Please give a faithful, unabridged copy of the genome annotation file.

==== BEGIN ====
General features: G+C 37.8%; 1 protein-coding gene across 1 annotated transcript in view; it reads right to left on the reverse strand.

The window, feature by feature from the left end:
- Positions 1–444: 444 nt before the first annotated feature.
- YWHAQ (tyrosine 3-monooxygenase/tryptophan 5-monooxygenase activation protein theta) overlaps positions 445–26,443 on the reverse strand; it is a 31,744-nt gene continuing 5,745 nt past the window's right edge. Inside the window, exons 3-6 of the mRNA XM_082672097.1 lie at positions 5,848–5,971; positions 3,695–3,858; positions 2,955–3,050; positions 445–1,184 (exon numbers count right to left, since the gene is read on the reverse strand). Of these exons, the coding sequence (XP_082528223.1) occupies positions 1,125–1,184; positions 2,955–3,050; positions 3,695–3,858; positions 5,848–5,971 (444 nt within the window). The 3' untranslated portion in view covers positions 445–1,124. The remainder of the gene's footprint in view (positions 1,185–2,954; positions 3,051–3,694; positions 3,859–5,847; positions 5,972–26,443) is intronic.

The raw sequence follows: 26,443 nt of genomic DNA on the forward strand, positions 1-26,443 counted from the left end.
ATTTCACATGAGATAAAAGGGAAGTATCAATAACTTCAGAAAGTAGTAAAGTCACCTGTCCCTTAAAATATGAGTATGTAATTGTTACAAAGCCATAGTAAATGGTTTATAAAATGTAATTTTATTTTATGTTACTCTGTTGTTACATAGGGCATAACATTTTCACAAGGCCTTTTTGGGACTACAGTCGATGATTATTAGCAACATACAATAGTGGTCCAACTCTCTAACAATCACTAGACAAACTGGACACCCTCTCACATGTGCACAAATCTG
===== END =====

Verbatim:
General features: G+C 37.8%; 1 protein-coding gene across 1 annotated transcript in view; it reads right to left on the reverse strand.

The window, feature by feature from the left end:
- Positions 1–444: 444 nt before the first annotated feature.
- YWHAQ (tyrosine 3-monooxygenase/tryptophan 5-monooxygenase activation protein theta) overlaps positions 445–26,443 on the reverse strand; it is a 31,744-nt gene continuing 5,745 nt past the window's right edge. Inside the window, exons 3-6 of the mRNA XM_082672097.1 lie at positions 5,848–5,971; positions 3,695–3,858; positions 2,955–3,050; positions 445–1,184 (exon numbers count right to left, since the gene is read on the reverse strand). Of these exons, the coding sequence (XP_082528223.1) occupies positions 1,125–1,184; positions 2,955–3,050; positions 3,695–3,858; positions 5,848–5,971 (444 nt within the window). The 3' untranslated portion in view covers positions 445–1,124. The remainder of the gene's footprint in view (positions 1,185–2,954; positions 3,051–3,694; positions 3,859–5,847; positions 5,972–26,443) is intronic.

The raw sequence follows: 26,443 nt of genomic DNA on the forward strand, positions 1-26,443 counted from the left end.
ATTTCACATGAGATAAAAGGGAAGTATCAATAACTTCAGAAAGTAGTAAAGTCACCTGTCCCTTAAAATATGAGTATGTAATTGTTACAAAGCCATAGTAAATGGTTTATAAAATGTAATTTTATTTTATGTTACTCTGTTGTTACATAGGGCATAACATTTTCACAAGGCCTTTTTGGGACTACAGTCGATGATTATTAGCAACATACAATAGTGGTCCAACTCTCTAACAATCACTAGACAAACTGGACACCCTCTCACATGTGCACAAATCTG